Tuesday, May 14, 2013

Savages : Silence Yourself

Growing up...well hell even now, I'm the goth considered the token metal head by other goths and by metal heads their goth friend. Unfortunately then blending of the two genres has had mixed results best case scenarios being Type O Negative and Atriarch, worst case ...remember Nu Metal, Marilyn Manson... so when I find a post-punk/goth album with some punch and aggressiveness to it i'm pretty happy...in the most tragic way possible.

Formed in 2011 is is the London band's first Full Length  is very well crafted. Gemma Thompson's guitar fills the gaps and knows its role in the rise and fall of tension. Sure there is no denying the Siouxsie influence, not just in Jehnny Beth's voice but in some of the herky jerky transitions that give it the abrasiveness of punk. I once read a quote by Rozz Williams that death rock came about as punks who like Halloween  here the punk attack lies heavily in the drive of the bass which propels the opener "Shut Up", as the album progresses I can discern more where their personality lies.

The crisp production isn't too interested in slavishly recreating the vibe of the early eighties. The smoothed out end sections where they allow things to simmer in the night air are really strong, they know where they want to take the songs thus making their dynamics work really well. Would say the focus here is more on rocking than dancing in the bat cave. On the first listen reminded me of Cold In Berlin, though Ayse Hassan r doesn't secretly wear a Tool t-shirt underneath their Siouxsie Shirt.

They are convincing when they bust into the chorus of "I Am Here", Fay Milton's drumming is pretty impressive on this , though not the only song they make the most of the floor toms on to create a tribal feel. On " City's Full" an ode to over looked beauty in the vapid urban landscape, they take a breather towards the end though this one drones on the groove more. This song also establishes the tone of the album that they aren't keyed in on just one element of a sound and plan to beat it to death since like a hammer is their only tool.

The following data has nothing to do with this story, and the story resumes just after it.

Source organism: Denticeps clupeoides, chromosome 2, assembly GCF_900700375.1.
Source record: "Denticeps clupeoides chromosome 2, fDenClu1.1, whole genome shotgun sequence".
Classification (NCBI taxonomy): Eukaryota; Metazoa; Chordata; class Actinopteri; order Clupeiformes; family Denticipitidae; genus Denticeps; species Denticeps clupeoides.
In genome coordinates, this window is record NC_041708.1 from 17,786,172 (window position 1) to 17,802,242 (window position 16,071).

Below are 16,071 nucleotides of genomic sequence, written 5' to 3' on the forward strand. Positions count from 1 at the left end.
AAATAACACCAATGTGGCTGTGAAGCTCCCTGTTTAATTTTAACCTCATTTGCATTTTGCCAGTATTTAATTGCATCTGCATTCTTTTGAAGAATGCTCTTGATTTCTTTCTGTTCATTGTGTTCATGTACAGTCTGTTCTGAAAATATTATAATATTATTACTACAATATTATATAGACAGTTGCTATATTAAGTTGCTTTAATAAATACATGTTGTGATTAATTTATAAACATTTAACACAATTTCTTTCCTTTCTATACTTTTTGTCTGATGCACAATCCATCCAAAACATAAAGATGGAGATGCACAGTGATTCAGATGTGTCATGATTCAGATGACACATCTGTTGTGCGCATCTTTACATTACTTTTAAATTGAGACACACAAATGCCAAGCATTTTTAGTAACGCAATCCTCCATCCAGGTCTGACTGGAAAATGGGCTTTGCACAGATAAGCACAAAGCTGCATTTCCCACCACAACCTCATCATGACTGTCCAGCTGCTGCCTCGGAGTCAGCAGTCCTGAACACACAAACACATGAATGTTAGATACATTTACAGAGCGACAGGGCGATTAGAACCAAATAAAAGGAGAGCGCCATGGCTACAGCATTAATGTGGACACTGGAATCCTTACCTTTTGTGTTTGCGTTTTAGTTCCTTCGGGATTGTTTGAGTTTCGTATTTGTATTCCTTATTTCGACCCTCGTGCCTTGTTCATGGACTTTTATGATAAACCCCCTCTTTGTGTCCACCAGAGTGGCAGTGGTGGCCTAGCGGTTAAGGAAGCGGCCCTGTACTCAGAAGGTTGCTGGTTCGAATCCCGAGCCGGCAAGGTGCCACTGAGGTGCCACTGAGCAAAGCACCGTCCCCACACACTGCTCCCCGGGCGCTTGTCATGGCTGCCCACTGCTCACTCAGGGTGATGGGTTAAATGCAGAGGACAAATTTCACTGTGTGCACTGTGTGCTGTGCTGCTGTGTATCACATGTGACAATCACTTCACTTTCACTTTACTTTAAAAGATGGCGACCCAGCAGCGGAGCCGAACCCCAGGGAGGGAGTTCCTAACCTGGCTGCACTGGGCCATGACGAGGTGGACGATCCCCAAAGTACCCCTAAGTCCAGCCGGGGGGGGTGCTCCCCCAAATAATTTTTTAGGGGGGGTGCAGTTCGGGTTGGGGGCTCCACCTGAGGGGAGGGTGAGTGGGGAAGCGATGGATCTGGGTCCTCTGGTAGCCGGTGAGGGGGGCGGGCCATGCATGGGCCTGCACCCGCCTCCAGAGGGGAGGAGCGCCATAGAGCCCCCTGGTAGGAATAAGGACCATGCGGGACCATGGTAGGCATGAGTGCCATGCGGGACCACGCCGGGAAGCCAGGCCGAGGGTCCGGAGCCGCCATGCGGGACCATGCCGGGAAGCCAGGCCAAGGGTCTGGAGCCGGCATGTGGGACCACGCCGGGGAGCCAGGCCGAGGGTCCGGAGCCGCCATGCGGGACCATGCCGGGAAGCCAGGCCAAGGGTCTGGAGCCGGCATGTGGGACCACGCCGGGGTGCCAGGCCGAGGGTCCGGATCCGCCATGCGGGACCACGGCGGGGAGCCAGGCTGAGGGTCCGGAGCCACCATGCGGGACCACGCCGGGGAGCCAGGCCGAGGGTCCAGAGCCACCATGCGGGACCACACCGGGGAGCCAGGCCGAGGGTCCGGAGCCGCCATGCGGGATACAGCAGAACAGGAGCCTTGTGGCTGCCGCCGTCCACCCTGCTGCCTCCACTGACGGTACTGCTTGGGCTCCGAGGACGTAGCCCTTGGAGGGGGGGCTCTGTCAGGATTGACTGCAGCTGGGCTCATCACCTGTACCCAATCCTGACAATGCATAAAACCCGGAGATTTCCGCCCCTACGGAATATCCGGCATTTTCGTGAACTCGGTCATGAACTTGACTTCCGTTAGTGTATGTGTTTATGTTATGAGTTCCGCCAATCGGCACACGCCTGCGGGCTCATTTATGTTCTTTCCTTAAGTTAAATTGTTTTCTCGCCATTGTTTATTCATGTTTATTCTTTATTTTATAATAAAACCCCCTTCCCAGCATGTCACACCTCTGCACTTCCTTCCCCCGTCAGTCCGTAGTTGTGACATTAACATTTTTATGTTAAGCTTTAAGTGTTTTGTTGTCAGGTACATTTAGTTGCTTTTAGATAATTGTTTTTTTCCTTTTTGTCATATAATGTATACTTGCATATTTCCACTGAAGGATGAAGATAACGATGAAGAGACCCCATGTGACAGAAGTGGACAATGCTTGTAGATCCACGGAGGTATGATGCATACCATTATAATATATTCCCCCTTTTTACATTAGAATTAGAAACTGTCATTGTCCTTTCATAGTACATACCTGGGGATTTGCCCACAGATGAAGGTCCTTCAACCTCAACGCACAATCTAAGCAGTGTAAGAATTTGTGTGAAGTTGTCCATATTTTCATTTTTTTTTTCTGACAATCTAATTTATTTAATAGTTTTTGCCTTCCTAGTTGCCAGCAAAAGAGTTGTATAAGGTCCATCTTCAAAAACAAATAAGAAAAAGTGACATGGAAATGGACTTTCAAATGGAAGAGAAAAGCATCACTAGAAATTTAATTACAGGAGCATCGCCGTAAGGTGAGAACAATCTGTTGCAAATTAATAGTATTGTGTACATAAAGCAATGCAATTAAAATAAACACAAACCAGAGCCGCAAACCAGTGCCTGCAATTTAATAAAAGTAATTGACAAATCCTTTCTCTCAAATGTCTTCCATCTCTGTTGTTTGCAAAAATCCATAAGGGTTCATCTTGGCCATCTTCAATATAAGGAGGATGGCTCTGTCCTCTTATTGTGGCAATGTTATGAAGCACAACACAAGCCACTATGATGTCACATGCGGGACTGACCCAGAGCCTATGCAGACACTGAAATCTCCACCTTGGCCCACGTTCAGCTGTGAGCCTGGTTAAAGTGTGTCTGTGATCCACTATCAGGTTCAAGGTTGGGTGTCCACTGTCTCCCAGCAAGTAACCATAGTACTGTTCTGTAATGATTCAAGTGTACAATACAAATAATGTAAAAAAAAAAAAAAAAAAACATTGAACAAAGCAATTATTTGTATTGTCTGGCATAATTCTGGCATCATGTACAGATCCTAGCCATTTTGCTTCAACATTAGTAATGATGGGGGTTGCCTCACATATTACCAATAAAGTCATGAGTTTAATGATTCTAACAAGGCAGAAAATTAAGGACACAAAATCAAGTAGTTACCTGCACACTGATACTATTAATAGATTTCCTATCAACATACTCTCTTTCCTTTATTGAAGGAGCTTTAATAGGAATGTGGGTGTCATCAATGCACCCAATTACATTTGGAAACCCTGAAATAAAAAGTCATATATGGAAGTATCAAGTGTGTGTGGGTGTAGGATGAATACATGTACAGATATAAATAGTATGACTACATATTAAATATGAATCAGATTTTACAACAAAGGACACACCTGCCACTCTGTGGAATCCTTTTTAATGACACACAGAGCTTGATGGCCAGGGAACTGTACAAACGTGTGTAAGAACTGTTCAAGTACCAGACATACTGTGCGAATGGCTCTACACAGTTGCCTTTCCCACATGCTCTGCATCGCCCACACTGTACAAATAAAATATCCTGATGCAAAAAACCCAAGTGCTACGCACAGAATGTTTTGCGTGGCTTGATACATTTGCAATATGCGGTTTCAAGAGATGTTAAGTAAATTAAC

It's on "Strife" where they album lays back in the darkness and get out of your face opening up room for melody. Here is where the delicate balance of trading the punch for beauty comes in like boxing in a glass house. Ayse Hassan's bass lines keep the forward and a sensual under current  like night driving with a dashboard covered in cocaine, there is still an edge it's just sharpened in a different direction. "Waiting for a Sign" continues its lazy narcotic lull allowing you to get a closer listen to the singer pipes. I think the guitar is particularly strong here as well, weaving around the bass line.  This also lets the build around the minute and a half mark have a higher ceiling to soar against.

the dancey "She Will" takes on a more Joy Division bass line with the guitar a ghost around it until they reconvene on punches, then back off again on the verses, then they build it way the fuck up with dense intensity, that hits the dark aggressive sonic sweet spot for me .

The bass driven "No Face" lunges at you with metallic swipes, with getting actually metal, yet their is some aggression being vented here. While "Hit Me" has a little too much of a blitzkrieg bop for my personal tastes I see where more punk inclined listeners will approve."Marshal Dear" comes close to being a ballad , i think the Piano is a really eerie touch to the song to make it sound like something from a David Lynch soundtrack, even before it takes a turn into lounge jazz.

In the whole goth revival of the past few years, they would be the best of the Siouxsie Worshipers, I even prefer them over the Yeah Yeah Yeahs , who younger listeners born in the nineties might want to compare them to. This is a pretty astonishing debut from a such a young band and comes highly recommended to fans of post-punk. While it's one of those rare albums I can just leave on and let it play on endless repeat and leaves me looking forward to the see where they go from here I still have to give this album a 9 for the one misstep where they take the punk thing too far so too keep it from getting a perfect ten.

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